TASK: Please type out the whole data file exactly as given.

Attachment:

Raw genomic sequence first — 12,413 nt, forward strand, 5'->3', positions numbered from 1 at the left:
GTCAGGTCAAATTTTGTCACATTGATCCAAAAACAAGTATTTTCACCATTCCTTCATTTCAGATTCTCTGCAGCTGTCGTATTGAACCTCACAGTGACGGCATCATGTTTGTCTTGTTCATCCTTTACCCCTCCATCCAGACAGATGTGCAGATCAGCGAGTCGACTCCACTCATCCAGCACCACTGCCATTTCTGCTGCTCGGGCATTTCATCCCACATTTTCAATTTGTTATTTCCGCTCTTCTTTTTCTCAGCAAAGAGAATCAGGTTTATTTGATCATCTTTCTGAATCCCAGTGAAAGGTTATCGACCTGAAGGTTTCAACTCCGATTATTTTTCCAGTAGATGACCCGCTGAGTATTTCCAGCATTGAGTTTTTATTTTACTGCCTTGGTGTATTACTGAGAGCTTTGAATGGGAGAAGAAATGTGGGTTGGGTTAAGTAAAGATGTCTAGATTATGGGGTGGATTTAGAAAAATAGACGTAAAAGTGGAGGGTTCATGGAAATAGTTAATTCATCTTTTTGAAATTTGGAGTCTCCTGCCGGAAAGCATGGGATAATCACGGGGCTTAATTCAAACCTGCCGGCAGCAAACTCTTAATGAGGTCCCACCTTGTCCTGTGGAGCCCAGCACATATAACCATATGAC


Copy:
Raw genomic sequence first — 12,413 nt, forward strand, 5'->3', positions numbered from 1 at the left:
GTCAGGTCAAATTTTGTCACATTGATCCAAAAACAAGTATTTTCACCATTCCTTCATTTCAGATTCTCTGCAGCTGTCGTATTGAACCTCACAGTGACGGCATCATGTTTGTCTTGTTCATCCTTTACCCCTCCATCCAGACAGATGTGCAGATCAGCGAGTCGACTCCACTCATCCAGCACCACTGCCATTTCTGCTGCTCGGGCATTTCATCCCACATTTTCAATTTGTTATTTCCGCTCTTCTTTTTCTCAGCAAAGAGAATCAGGTTTATTTGATCATCTTTCTGAATCCCAGTGAAAGGTTATCGACCTGAAGGTTTCAACTCCGATTATTTTTCCAGTAGATGACCCGCTGAGTATTTCCAGCATTGAGTTTTTATTTTACTGCCTTGGTGTATTACTGAGAGCTTTGAATGGGAGAAGAAATGTGGGTTGGGTTAAGTAAAGATGTCTAGATTATGGGGTGGATTTAGAAAAATAGACGTAAAAGTGGAGGGTTCATGGAAATAGTTAATTCATCTTTTTGAAATTTGGAGTCTCCTGCCGGAAAGCATGGGATAATCACGGGGCTTAATTCAAACCTGCCGGCAGCAAACTCTTAATGAGGTCCCACCTTGTCCTGTGGAGCCCAGCACATATAACCATATGAC